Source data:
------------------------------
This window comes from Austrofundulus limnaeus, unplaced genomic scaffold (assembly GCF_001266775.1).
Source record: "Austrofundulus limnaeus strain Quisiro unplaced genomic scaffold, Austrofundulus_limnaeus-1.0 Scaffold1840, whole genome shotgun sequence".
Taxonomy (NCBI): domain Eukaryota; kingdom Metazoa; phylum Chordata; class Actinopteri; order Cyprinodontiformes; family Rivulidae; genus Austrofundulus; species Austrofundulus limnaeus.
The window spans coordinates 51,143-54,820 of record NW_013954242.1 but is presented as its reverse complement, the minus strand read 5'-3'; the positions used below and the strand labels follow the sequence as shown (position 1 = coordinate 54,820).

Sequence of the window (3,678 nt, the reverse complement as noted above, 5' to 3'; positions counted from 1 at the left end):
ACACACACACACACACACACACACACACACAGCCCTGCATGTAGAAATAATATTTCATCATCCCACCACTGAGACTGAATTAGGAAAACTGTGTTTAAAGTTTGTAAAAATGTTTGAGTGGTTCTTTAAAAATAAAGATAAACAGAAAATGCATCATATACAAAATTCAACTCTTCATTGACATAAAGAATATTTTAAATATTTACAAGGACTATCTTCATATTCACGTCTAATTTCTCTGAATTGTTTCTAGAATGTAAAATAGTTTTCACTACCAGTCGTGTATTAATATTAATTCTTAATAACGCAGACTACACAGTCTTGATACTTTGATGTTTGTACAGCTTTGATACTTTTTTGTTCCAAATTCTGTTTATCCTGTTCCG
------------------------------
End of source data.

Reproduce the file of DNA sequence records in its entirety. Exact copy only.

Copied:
This window comes from Austrofundulus limnaeus, unplaced genomic scaffold (assembly GCF_001266775.1).
Source record: "Austrofundulus limnaeus strain Quisiro unplaced genomic scaffold, Austrofundulus_limnaeus-1.0 Scaffold1840, whole genome shotgun sequence".
Taxonomy (NCBI): domain Eukaryota; kingdom Metazoa; phylum Chordata; class Actinopteri; order Cyprinodontiformes; family Rivulidae; genus Austrofundulus; species Austrofundulus limnaeus.
The window spans coordinates 51,143-54,820 of record NW_013954242.1 but is presented as its reverse complement, the minus strand read 5'-3'; the positions used below and the strand labels follow the sequence as shown (position 1 = coordinate 54,820).

Sequence of the window (3,678 nt, the reverse complement as noted above, 5' to 3'; positions counted from 1 at the left end):
ACACACACACACACACACACACACACACACAGCCCTGCATGTAGAAATAATATTTCATCATCCCACCACTGAGACTGAATTAGGAAAACTGTGTTTAAAGTTTGTAAAAATGTTTGAGTGGTTCTTTAAAAATAAAGATAAACAGAAAATGCATCATATACAAAATTCAACTCTTCATTGACATAAAGAATATTTTAAATATTTACAAGGACTATCTTCATATTCACGTCTAATTTCTCTGAATTGTTTCTAGAATGTAAAATAGTTTTCACTACCAGTCGTGTATTAATATTAATTCTTAATAACGCAGACTACACAGTCTTGATACTTTGATGTTTGTACAGCTTTGATACTTTTTTGTTCCAAATTCTGTTTATCCTGTTCCG